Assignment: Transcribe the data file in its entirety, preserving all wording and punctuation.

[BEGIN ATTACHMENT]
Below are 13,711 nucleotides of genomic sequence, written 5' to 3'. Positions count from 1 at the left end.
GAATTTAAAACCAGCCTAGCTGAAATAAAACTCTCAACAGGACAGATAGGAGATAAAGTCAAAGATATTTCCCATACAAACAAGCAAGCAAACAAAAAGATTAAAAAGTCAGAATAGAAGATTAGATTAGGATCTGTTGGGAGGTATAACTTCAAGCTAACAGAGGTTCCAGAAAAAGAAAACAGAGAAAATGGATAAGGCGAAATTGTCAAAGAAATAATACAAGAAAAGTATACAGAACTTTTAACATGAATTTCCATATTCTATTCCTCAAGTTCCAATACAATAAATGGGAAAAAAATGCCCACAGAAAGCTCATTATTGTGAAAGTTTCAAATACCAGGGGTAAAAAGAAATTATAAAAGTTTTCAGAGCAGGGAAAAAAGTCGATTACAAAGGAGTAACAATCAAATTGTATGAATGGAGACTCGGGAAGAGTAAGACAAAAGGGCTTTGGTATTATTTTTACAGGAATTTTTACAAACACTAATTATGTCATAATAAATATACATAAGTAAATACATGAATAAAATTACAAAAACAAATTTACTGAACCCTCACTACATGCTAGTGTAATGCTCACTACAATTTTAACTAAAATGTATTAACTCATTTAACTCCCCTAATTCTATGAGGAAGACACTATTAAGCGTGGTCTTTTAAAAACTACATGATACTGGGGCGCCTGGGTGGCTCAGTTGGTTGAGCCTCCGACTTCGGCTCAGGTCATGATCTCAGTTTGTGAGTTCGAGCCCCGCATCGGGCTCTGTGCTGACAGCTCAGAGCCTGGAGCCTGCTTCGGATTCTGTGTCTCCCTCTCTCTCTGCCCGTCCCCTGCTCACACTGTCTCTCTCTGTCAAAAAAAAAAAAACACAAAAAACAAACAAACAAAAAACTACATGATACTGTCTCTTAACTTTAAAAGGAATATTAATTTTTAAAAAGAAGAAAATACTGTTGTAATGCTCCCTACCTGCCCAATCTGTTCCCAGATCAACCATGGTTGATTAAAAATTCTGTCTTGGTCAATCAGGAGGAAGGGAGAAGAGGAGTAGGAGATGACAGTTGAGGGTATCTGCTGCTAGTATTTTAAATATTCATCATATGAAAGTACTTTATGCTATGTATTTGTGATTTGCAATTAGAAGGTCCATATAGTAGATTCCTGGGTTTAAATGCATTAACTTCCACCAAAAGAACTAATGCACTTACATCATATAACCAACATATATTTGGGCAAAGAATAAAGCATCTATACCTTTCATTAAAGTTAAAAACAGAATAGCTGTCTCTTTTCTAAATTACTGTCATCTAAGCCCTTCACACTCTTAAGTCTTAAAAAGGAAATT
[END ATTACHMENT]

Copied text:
Below are 13,711 nucleotides of genomic sequence, written 5' to 3'. Positions count from 1 at the left end.
GAATTTAAAACCAGCCTAGCTGAAATAAAACTCTCAACAGGACAGATAGGAGATAAAGTCAAAGATATTTCCCATACAAACAAGCAAGCAAACAAAAAGATTAAAAAGTCAGAATAGAAGATTAGATTAGGATCTGTTGGGAGGTATAACTTCAAGCTAACAGAGGTTCCAGAAAAAGAAAACAGAGAAAATGGATAAGGCGAAATTGTCAAAGAAATAATACAAGAAAAGTATACAGAACTTTTAACATGAATTTCCATATTCTATTCCTCAAGTTCCAATACAATAAATGGGAAAAAAATGCCCACAGAAAGCTCATTATTGTGAAAGTTTCAAATACCAGGGGTAAAAAGAAATTATAAAAGTTTTCAGAGCAGGGAAAAAAGTCGATTACAAAGGAGTAACAATCAAATTGTATGAATGGAGACTCGGGAAGAGTAAGACAAAAGGGCTTTGGTATTATTTTTACAGGAATTTTTACAAACACTAATTATGTCATAATAAATATACATAAGTAAATACATGAATAAAATTACAAAAACAAATTTACTGAACCCTCACTACATGCTAGTGTAATGCTCACTACAATTTTAACTAAAATGTATTAACTCATTTAACTCCCCTAATTCTATGAGGAAGACACTATTAAGCGTGGTCTTTTAAAAACTACATGATACTGGGGCGCCTGGGTGGCTCAGTTGGTTGAGCCTCCGACTTCGGCTCAGGTCATGATCTCAGTTTGTGAGTTCGAGCCCCGCATCGGGCTCTGTGCTGACAGCTCAGAGCCTGGAGCCTGCTTCGGATTCTGTGTCTCCCTCTCTCTCTGCCCGTCCCCTGCTCACACTGTCTCTCTCTGTCAAAAAAAAAAAAACACAAAAAACAAACAAACAAAAAACTACATGATACTGTCTCTTAACTTTAAAAGGAATATTAATTTTTAAAAAGAAGAAAATACTGTTGTAATGCTCCCTACCTGCCCAATCTGTTCCCAGATCAACCATGGTTGATTAAAAATTCTGTCTTGGTCAATCAGGAGGAAGGGAGAAGAGGAGTAGGAGATGACAGTTGAGGGTATCTGCTGCTAGTATTTTAAATATTCATCATATGAAAGTACTTTATGCTATGTATTTGTGATTTGCAATTAGAAGGTCCATATAGTAGATTCCTGGGTTTAAATGCATTAACTTCCACCAAAAGAACTAATGCACTTACATCATATAACCAACATATATTTGGGCAAAGAATAAAGCATCTATACCTTTCATTAAAGTTAAAAACAGAATAGCTGTCTCTTTTCTAAATTACTGTCATCTAAGCCCTTCACACTCTTAAGTCTTAAAAAGGAAATT